Roman roads are (mostly) ‘straight’ (that’s probably not true but let’s go with received wisdom) but I used Viewranger last week to create a circular trip on the moors around Marsden. Since I found out a roman road passed through my village, I’ve been intrigued to find out more and to walk as much of it as modern boundaries allow.
The hike route I ‘created’ navigates (on the southern, home leg) part of a Roman road that once ferried troops between York and Chester and takes in the remains of a fort at Castleshaw (two forts actually, they downsized to a smaller one in the later empty-nester years of the Empire). Read More…
I’ve had a few shortish walks on the hills and moors over the past few weeks but nothing that could really be called a ‘proper’ walk / hike. And the annual ‘Snowdon in the Snow‘ date looms so I wanted to get some leg-stretching in. The recent snowy conditions were perfect timing for myself and son Joe to hit the hills
We basically took the same route as my last post – up the Wessenden Valley in Marsden and onto the Swellands area (home of two adjoining reservoirs) and describing a big loop back down in to Marsden. But what a difference the snow made.. it took us an hour or two longer than last time and was pretty tough going in parts. Both of us had ice spikes on which made a big difference in places!
On Saturday I did the last of my route / map check walks for the soon to be published Marsden Walkers Are Welcome guides. Despite really strong winds on the exposed parts of the moors the weather was great. No actual rain, for the walk or indeed the whole day, amazing
The overview of the walk from the WaW site is : “This 6.5 mile walk will take you from the Marsden centre into the scenic Wessenden Valley, containing ancient woodlands and deep upland reservoirs, then onto sections of the Pennine Way and Standedge Trail close to the watershed and above Swellands Reservoir. This walk contains some sustained ascents, descents and rough terrain.”
Time to walk off some more of those mince pies (I made them, pretty good as it happens), so Joe (Robin to my Fatman) and I headed out again this morning to walk one of a set of new routes marked out in some soon-to-be-printed leaflets. A while back I helped the Marsden Walkers Are Welcome group check rights of way /paths in one particular OS grid (as part of the national Walkers are Welcome initiative) and these new maps are part of that. I think there will be six in total initially. I volunteered to check two of the routes before the 9th Jan deadline (when I think they go to print) and report back any errors / confusing path descriptions etc. Today’s route was “Intake Head’. Next weekend I’ll be doing ‘Swellands’.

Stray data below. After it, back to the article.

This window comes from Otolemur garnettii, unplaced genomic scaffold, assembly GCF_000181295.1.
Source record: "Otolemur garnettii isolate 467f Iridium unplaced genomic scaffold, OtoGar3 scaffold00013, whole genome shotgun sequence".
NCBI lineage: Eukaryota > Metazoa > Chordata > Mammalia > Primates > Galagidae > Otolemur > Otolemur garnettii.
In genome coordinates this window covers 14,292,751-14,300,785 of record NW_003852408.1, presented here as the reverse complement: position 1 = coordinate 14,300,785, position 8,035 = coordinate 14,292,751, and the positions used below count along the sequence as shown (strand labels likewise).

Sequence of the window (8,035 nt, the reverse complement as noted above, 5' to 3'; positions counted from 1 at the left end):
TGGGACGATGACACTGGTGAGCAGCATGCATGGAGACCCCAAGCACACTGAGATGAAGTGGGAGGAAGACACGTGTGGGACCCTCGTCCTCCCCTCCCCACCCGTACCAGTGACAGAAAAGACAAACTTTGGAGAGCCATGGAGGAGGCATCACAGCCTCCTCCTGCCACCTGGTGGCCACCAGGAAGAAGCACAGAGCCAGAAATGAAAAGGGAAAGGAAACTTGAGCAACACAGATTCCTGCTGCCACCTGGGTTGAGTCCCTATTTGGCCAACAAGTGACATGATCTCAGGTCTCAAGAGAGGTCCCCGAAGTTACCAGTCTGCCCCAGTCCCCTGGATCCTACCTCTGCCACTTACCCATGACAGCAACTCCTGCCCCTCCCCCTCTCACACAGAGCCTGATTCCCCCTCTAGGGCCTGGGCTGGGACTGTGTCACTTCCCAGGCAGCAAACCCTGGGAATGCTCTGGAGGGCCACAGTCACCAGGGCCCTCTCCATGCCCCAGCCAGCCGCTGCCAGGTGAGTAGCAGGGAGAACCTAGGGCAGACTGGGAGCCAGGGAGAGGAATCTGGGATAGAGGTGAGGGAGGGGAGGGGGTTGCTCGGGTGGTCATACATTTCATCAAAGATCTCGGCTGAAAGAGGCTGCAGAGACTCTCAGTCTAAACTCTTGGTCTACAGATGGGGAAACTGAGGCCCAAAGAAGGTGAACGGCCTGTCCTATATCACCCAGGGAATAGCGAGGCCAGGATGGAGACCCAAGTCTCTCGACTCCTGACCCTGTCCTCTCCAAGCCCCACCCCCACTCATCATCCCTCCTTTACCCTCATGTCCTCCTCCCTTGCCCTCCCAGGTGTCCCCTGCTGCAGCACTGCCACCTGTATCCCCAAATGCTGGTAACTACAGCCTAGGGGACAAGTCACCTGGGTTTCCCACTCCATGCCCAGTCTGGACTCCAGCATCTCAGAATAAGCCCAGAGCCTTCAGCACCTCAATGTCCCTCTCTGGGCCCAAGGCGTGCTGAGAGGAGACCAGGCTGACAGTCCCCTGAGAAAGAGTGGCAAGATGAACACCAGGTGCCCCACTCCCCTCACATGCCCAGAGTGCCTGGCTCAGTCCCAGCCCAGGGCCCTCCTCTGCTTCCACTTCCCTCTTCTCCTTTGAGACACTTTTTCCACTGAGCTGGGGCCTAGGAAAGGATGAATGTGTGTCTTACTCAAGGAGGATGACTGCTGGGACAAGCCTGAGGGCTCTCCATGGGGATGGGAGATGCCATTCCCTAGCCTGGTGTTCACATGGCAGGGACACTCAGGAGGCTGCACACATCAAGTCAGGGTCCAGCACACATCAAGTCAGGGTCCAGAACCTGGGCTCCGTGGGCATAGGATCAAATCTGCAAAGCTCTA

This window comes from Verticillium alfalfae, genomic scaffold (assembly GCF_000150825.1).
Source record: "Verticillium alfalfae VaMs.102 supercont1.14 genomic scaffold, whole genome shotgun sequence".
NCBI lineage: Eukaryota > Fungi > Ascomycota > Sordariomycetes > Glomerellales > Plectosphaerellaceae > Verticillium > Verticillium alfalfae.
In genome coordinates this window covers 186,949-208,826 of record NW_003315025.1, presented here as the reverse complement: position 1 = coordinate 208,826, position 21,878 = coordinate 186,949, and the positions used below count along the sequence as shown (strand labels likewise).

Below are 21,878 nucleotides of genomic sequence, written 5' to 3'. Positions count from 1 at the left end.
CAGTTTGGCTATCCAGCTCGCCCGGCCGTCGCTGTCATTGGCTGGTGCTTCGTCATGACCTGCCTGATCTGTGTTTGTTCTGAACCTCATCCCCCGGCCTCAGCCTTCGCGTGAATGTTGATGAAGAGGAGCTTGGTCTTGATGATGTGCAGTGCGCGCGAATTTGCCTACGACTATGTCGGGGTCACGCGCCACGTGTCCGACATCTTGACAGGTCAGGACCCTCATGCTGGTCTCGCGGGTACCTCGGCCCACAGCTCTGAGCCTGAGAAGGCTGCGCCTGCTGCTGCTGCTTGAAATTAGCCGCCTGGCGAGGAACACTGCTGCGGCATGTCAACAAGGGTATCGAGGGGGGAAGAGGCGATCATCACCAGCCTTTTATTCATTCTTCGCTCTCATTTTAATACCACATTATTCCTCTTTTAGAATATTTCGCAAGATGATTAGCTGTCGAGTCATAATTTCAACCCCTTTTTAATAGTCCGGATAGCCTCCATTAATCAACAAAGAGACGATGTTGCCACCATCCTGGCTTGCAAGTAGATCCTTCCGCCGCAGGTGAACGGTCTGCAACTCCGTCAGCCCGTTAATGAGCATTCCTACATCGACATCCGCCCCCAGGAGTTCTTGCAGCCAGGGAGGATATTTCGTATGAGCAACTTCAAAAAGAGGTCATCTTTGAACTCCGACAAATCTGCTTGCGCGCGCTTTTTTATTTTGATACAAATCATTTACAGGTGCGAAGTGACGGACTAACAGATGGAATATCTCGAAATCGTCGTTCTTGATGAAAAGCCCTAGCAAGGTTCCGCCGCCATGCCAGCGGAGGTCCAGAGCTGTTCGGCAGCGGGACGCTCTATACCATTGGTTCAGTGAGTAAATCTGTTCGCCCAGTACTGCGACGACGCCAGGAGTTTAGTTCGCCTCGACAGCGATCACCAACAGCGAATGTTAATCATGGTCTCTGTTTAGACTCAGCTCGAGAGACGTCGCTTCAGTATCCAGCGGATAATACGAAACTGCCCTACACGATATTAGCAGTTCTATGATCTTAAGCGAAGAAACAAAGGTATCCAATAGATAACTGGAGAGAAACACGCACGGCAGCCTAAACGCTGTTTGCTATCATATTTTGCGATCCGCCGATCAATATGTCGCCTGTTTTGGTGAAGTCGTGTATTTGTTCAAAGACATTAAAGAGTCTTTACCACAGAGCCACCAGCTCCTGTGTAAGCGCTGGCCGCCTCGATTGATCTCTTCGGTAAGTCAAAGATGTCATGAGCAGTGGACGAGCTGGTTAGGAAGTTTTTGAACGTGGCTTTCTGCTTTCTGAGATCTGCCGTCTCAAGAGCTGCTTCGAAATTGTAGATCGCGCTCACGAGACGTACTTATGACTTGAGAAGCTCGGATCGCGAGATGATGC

The obligatory Boxing Day walk / hike / ramble. I think this was more of a ramble, as we (Son Joe and I and Brodie Dog, of course) set off with no clear route planned.
We headed south up the Wessenden Valley in Marsden where we live – a ‘day out’ route for 120 years a least. But the low winter sun in our eyes was a bit too much.I’m not complaining – too much rain of late – but after 45 minutes or so, we got fed up looking ground-ward the whole time.
We definitely had a blast of air, a really strong cold wind to clear the Christmas day head
Folks did a similar thing years ago – I found reference to an old advert extolling the walk up Wessenden (and the air / wind):
There are mountain and moorland, rivulet and lake,
Health giving breezes, Fernbank and Brake,
Bracken and heather, shrubbery and tree,
Good road to get there, these are all free
Nowadays it would probably have mentioned free wifi too?!
The lodge at the top doesn’t do teas anymore and the Isle of Skye Inn a further walk up, is long gone, so there was no compulsion to stick with the dazzling sun.
So we diverted right (West) when we got to the intersection with the Pennine Way and headed across the moors towards Black Moss and Swellands reservoirs and then Standedge.
We did get the ‘health giving breezes’ though.. I love clear sky and a bit of wind but it was actually a tad too biting on the tops - definitely had those cobwebs blown away!
That’s about as much of a hike write-up from me as you’ll get on this post. It being Boxing Day, we have visitors due and there’s 5 gallons of ginger wine to make a dent in.
I’m planning another couple of walks in the next week or two – helping to ‘stress test’ some soon to be published route maps for Walkers Are Welcome, so I’ll be writing those up.
And then it’s the annual Snowdon trip in early Feb which I’m looking forward to.
In the meantime – have a brilliant New Year’s eve!